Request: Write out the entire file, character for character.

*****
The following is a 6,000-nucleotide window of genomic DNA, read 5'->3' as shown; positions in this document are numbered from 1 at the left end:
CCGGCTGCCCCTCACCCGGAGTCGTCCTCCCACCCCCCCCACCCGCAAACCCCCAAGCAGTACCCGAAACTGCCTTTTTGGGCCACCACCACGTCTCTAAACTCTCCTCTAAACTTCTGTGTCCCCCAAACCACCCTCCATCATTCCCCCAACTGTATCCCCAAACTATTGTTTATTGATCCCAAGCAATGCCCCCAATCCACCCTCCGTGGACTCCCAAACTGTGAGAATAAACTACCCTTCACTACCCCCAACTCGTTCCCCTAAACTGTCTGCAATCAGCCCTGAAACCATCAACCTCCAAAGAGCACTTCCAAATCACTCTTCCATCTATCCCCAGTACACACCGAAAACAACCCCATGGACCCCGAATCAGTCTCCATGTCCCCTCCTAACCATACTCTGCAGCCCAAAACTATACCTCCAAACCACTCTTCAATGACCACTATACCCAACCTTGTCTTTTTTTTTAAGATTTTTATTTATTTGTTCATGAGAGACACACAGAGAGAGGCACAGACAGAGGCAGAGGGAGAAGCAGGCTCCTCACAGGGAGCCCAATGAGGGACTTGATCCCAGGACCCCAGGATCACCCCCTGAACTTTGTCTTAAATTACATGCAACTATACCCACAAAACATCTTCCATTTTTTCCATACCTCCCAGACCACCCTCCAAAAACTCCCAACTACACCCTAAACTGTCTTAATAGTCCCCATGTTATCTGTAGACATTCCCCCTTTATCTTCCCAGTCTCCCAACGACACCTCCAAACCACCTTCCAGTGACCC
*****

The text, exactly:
The following is a 6,000-nucleotide window of genomic DNA, read 5'->3' as shown; positions in this document are numbered from 1 at the left end:
CCGGCTGCCCCTCACCCGGAGTCGTCCTCCCACCCCCCCCACCCGCAAACCCCCAAGCAGTACCCGAAACTGCCTTTTTGGGCCACCACCACGTCTCTAAACTCTCCTCTAAACTTCTGTGTCCCCCAAACCACCCTCCATCATTCCCCCAACTGTATCCCCAAACTATTGTTTATTGATCCCAAGCAATGCCCCCAATCCACCCTCCGTGGACTCCCAAACTGTGAGAATAAACTACCCTTCACTACCCCCAACTCGTTCCCCTAAACTGTCTGCAATCAGCCCTGAAACCATCAACCTCCAAAGAGCACTTCCAAATCACTCTTCCATCTATCCCCAGTACACACCGAAAACAACCCCATGGACCCCGAATCAGTCTCCATGTCCCCTCCTAACCATACTCTGCAGCCCAAAACTATACCTCCAAACCACTCTTCAATGACCACTATACCCAACCTTGTCTTTTTTTTTAAGATTTTTATTTATTTGTTCATGAGAGACACACAGAGAGAGGCACAGACAGAGGCAGAGGGAGAAGCAGGCTCCTCACAGGGAGCCCAATGAGGGACTTGATCCCAGGACCCCAGGATCACCCCCTGAACTTTGTCTTAAATTACATGCAACTATACCCACAAAACATCTTCCATTTTTTCCATACCTCCCAGACCACCCTCCAAAAACTCCCAACTACACCCTAAACTGTCTTAATAGTCCCCATGTTATCTGTAGACATTCCCCCTTTATCTTCCCAGTCTCCCAACGACACCTCCAAACCACCTTCCAGTGACCC